I am having a difficult time “jumping right in there” and visiting patients. A couple of us from General were talking yesterday about how we, if we were patients, would not want someone coming into our room and attempting to do with us what we are being instructed/encouraged to do with patients. I feel as if I am intruding. It is different to enter a room and explain who I am and what the Chaplaincy Office can provide than to attempt to get people to emote.
For some odd reason, I have far less hesitancy when in the Emergency Room than when on my assigned floor. Perhaps it is the openness of the physical space in the Emergency Room – I don’t know. I have prayed with every one of the ER patients I have visited.
I do know that I need to relax. I need to be myself, which I think may run a bit contrary to the wishes of the chaplaincy office. (I was told I verged on proselytizing when I encouraged a patient who was lonely a fearful of being by her self when returning home and who had a Christian upbringing to seeking out church or religious community.) I need to be more present in the moment (“Be here, now!”). I need to be more curious when patients do want to talk – ask more open-ended questions and follow-up on comments with more probing questions.
I am also having a hard time understanding my role as a chaplain. I am not from Psych who focuses on the mental aspect of a person. I am not a counselor who focuses on the emotions. I am not a social worker who focuses on physical needs. I am not a doctor or nurse who focus on the medical needs of a person. I am a chaplain, a religious and faith person. I focus on the soul. My job, as I see it, is not simply to try to get people to emote so they can feel better. I can do that, but so can people from Psych and social workers, and doctors and nurses for that matter. I am, as I see it, to focus of the development, growth, and strengthening of a person’s spiritual life. Because the ministry is inter-faith, I will encourage them in what ever religion or spiritual community they want to be a part of, but I will encourage them to develop their spiritual life, to be faithful, to recognize the social, spiritual, emotional, mental, and physical benefits of a spiritual life not neglected.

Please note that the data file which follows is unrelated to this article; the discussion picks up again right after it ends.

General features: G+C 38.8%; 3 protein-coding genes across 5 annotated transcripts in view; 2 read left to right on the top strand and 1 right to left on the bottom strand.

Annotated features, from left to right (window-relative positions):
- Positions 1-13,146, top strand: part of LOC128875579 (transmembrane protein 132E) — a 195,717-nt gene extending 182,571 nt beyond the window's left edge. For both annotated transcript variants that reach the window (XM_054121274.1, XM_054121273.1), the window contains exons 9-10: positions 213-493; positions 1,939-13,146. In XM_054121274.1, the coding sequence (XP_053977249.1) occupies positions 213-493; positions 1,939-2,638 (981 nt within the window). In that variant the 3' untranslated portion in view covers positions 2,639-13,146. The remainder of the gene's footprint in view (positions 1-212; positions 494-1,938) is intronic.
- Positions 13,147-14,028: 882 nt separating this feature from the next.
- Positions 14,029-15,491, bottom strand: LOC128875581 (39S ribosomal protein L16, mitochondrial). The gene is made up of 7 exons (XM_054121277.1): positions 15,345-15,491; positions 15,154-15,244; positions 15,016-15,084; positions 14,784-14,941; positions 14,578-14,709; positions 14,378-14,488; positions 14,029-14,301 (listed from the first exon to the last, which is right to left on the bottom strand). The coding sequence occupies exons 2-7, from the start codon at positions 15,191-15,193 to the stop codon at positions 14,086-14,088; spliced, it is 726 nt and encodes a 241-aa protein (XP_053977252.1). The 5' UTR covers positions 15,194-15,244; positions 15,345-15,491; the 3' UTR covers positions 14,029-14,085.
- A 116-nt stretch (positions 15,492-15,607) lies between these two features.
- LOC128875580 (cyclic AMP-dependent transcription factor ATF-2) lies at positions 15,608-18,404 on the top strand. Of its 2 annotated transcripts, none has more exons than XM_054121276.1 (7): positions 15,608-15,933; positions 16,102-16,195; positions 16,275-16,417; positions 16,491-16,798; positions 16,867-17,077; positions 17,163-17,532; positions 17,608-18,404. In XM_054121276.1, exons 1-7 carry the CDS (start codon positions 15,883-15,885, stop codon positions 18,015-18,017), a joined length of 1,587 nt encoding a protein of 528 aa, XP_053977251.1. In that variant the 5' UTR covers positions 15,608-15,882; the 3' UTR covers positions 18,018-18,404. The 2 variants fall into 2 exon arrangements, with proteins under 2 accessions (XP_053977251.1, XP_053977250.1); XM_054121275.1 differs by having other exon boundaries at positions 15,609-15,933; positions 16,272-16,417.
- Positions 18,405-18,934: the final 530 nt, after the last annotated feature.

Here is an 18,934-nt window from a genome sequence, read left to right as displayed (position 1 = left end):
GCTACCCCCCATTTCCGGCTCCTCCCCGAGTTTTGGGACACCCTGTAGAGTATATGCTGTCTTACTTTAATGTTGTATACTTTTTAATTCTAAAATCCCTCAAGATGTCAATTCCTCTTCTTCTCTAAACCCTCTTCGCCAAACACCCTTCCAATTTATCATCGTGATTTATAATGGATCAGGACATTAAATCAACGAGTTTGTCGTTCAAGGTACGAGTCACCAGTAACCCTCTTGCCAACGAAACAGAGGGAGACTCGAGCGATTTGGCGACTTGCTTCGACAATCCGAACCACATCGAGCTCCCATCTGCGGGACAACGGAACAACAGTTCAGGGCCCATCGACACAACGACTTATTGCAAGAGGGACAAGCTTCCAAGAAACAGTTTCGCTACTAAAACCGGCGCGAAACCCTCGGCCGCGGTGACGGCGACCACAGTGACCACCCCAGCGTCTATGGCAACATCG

If we are truly beings made up of body, mind, and soul (or however that dynamic is categorized or described), then let the professionals who deal with each do their work. If chaplains are to be respected as important members of a holistic health care team, then we have to be more than simply hand-holders or people to get family members out of the way so doctors and nurses can do their work. Chaplains can do such things joyfully, but I believe our role is as healers of the soul. However, some people are so afraid of offending people that they will forgo their freedom as representatives of “God” to speak into a person’s life when deal with spiritual matters and the soul as doctors deal with the body and psychiatrists and therapists deal with the mind. I can’t do that and be authentic, which means if I must then this learning experience will not help me to find my place in this kind of role, but rather simply cause me to suppress who and what I think I am.

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